The decision to immediately impose a hard lockdown on such buildings caught the residents unprepared and prevented some of them from getting the food or medicines needed.
In July 2020 about 3’000 people living in nine public housing towers in Melbourne were suddenly forced not to leave their homes under police control. This rushed lockdown imposed by the State of Victoria was later deemed in contrast with the residents’ human rights – including the right to humane treatment when deprived of liberty – by the Ombudsman. Indeed, the decision to immediately impose a hard lockdown on such buildings caught the residents unprepared and prevented some of them from getting the food or medicines needed. Moreover, strict police surveillance made them “feel like criminals”. According to the Ombudsman, the Government had at least to apologise for the "harm and distress caused by the immediacy of their lockdown".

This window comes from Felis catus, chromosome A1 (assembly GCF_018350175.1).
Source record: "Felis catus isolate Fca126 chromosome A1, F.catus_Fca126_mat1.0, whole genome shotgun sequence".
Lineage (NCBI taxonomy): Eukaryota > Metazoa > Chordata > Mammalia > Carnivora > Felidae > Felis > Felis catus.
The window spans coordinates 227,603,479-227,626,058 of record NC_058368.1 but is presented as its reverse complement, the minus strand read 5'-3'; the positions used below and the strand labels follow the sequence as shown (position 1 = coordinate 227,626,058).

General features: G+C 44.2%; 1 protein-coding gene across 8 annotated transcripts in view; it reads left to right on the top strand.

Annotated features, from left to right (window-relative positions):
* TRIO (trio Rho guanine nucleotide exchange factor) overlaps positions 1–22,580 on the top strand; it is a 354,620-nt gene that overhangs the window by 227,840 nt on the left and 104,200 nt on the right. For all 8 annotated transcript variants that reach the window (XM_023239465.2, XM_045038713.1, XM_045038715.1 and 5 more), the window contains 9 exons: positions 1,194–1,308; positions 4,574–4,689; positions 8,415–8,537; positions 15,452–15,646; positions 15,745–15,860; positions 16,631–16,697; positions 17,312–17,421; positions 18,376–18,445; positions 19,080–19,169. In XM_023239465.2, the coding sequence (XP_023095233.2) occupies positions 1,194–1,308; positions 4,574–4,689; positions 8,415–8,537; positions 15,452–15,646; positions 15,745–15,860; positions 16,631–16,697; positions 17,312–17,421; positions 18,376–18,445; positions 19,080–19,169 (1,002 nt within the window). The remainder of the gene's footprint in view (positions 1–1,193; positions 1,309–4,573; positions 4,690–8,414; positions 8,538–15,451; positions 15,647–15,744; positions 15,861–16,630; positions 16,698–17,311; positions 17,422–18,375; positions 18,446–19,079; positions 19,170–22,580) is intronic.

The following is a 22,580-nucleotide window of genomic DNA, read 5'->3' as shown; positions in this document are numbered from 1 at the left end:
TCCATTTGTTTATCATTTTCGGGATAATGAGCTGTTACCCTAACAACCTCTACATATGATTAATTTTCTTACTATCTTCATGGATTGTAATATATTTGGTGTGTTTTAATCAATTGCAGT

The State of Victoria did not acknowledge any liability and claimed that the measures imposed were legitimate to contrast the spread of the Coronavirus. However, it agreed to settle with the public housing tower’s residents who, meanwhile, had started a class action against it.
On the 17th of August 2023, the Supreme Court of Victoria approved the settlement. The State of Victoria will have to compensate the Melbourne public housing tower inhabitants forced to lockdown with a total of 5 million dollars.